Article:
Local news volume does not increase pro-social behaviors during COVID-19

Previous research found people were more likely to engage in civic behaviors—like voting, recycling, or wearing a face covering—when their local newspaper includes coverage of these activities. New research finds that may not be as relevant anymore.

From Annenberg School for Communication

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Associated Press

Biden on cognitive test: ‘Why the hell would I take a test?’

Kathleen Hall Jamieson of the Annenberg Public Policy Center said verbal slips are not enough to conclude that a presidential candidate is unqualified for the job. “If you can’t focus, that’s a problem. If you can’t provide a coherent answer, that’s a problem. (But) sometimes what you’re seeing, it may be annoying, but it doesn’t speak to a person’s capacity to govern,” she said.


WHYY (Philadelphia)

Frustration and misunderstanding: For deaf folks, masking can cause communication barriers

Jami Fisher of the School of Arts & Sciences weighed in on how face masks can make communication difficult for deaf and hard-of-hearing people. “ASL (and other sign languages) rely on facial cues and other non-manual features to convey grammatical information as well as emotive expression,” she said. “With much of the face covered, this information is lost, as is a lot of the meaning.”


The Washington Post

Conservative media helps Trump perform ‘law and order’ in Portland, with risks for November

Kathleen Hall Jamieson of the Annenberg Public Policy Center spoke about media coverage of the federal crackdown in Portland, Oregon. “The framing of this is dramatically different news channel to news channel, and this is an instance in which the visuals are difficult to understand because you’re seeing people in what look to be a kind of military uniform, and it’s unfolding at night,” she said.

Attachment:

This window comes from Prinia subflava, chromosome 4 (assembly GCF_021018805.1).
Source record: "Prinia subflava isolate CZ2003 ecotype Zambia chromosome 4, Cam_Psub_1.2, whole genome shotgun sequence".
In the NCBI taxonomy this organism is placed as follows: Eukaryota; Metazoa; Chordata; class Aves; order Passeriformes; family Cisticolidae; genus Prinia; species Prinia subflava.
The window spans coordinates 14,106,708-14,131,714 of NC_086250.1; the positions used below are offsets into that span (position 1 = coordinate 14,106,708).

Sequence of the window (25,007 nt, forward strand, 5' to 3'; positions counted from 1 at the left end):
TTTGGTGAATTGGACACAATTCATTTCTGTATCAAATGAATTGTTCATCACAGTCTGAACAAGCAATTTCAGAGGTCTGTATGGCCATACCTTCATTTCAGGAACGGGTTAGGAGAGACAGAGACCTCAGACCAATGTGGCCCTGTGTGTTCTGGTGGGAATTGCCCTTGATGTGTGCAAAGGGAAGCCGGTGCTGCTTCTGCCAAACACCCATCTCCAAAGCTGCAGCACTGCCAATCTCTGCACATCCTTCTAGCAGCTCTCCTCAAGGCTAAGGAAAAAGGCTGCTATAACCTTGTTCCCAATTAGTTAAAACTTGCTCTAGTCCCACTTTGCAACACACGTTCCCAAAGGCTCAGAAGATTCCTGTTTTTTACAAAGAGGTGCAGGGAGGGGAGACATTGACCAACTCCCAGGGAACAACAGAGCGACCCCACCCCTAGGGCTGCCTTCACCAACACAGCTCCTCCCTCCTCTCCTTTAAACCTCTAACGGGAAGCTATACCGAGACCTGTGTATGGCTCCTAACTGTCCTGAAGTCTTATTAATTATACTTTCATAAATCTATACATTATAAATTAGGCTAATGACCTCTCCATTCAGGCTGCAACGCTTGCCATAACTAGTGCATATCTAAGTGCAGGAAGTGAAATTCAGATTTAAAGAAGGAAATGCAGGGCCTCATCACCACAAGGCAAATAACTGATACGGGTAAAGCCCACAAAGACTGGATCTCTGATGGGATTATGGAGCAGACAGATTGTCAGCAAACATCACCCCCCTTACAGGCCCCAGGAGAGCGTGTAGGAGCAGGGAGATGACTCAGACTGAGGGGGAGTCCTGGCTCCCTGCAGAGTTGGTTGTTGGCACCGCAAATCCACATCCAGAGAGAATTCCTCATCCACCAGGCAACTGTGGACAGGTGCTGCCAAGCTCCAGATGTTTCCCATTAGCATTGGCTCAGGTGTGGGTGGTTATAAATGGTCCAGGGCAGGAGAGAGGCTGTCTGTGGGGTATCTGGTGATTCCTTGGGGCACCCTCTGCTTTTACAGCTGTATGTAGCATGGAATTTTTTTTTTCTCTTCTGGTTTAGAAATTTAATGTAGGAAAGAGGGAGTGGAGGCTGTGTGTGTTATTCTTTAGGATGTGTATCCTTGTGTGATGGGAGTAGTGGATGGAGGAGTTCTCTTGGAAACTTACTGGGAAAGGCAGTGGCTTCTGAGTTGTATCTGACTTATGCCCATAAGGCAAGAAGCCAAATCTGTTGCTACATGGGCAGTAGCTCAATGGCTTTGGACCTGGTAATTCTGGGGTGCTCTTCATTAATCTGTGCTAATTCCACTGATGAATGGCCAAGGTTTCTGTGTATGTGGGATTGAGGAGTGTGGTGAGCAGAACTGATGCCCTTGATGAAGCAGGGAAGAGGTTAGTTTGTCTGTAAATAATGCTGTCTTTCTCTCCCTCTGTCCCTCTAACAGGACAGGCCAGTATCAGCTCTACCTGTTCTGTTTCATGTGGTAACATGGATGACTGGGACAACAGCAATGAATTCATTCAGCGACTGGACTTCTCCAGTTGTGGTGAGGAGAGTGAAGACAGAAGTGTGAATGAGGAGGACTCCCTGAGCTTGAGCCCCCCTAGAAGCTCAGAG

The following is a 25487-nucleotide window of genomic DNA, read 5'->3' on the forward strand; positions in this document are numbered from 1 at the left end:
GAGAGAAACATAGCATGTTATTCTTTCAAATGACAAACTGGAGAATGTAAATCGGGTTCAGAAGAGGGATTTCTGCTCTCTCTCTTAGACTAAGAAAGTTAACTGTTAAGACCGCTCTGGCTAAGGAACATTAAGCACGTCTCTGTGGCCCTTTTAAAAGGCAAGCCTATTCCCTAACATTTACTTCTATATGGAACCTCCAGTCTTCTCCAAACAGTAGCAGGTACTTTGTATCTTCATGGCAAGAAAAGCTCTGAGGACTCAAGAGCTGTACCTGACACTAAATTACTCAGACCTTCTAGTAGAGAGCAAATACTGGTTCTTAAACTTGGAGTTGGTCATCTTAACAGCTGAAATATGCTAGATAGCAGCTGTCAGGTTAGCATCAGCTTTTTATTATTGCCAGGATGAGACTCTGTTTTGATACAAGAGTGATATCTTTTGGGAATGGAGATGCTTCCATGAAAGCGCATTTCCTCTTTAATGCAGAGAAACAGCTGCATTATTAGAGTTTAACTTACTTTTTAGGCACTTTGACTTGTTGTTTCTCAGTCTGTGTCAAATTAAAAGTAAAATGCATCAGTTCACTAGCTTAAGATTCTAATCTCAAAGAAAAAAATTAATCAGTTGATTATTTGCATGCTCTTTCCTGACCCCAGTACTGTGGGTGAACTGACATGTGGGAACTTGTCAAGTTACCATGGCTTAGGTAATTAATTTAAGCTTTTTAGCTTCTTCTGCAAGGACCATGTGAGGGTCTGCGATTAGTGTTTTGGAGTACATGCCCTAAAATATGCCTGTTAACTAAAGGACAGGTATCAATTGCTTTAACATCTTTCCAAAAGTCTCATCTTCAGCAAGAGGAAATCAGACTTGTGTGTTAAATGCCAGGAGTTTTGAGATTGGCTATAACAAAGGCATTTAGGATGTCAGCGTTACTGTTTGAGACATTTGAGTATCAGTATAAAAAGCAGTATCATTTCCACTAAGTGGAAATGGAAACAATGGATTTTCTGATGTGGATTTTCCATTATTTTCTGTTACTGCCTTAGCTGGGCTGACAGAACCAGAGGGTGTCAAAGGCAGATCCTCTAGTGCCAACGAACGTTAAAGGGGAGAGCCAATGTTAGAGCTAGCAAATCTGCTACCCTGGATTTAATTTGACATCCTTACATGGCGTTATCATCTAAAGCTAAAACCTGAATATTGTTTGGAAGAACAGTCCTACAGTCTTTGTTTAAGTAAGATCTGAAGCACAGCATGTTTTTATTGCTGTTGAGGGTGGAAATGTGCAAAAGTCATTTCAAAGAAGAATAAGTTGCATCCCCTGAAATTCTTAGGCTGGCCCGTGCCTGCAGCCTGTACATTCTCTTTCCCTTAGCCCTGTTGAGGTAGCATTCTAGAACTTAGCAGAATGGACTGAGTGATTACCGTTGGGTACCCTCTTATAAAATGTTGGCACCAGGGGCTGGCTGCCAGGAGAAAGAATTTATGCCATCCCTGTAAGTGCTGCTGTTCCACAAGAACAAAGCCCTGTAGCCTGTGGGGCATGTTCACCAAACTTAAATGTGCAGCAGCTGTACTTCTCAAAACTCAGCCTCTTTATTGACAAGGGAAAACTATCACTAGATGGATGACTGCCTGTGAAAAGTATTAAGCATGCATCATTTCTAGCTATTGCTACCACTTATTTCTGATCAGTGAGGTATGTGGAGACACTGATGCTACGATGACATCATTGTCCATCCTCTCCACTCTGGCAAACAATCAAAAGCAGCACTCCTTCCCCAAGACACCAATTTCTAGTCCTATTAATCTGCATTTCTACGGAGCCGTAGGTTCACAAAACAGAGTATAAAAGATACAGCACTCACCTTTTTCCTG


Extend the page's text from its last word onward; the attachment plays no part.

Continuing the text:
NBC News

Hedge funds scoop up local newspapers withering under COVID-19 cuts

Victor Pickard of the Annenberg School for Communication commented on efforts by hedge funds to acquire struggling newspapers. “This is bad for journalists, bad for media diversity and bad for communities at a time when we desperately need more local journalism, not less,” he said.



Fighting the coronavirus infodemic

Alison Buttenheim of the School of Nursing spoke about the spread of misinformation online. "In our hyper-polarized and politicized climate, many folks just inherently mistrust advice or evidence that comes from an opposing political party," she said.


Philadelphia Inquirer

Antifa rumors and hoaxes have stoked real fear in Philadelphia neighborhoods

Kathleen Hall Jamieson of the Annenberg Public Policy Center says the meaning of “antifa" is being constructed in real time via public discourse. “When you use the word antifa, you’re creating the sense that it actually does exist, normalizing the language of ‘antifa,’ without knowing what the reference is,” she said. “It is becoming a ‘devil term’ on the right—a term that is used to encapsulate everything you’re afraid of.”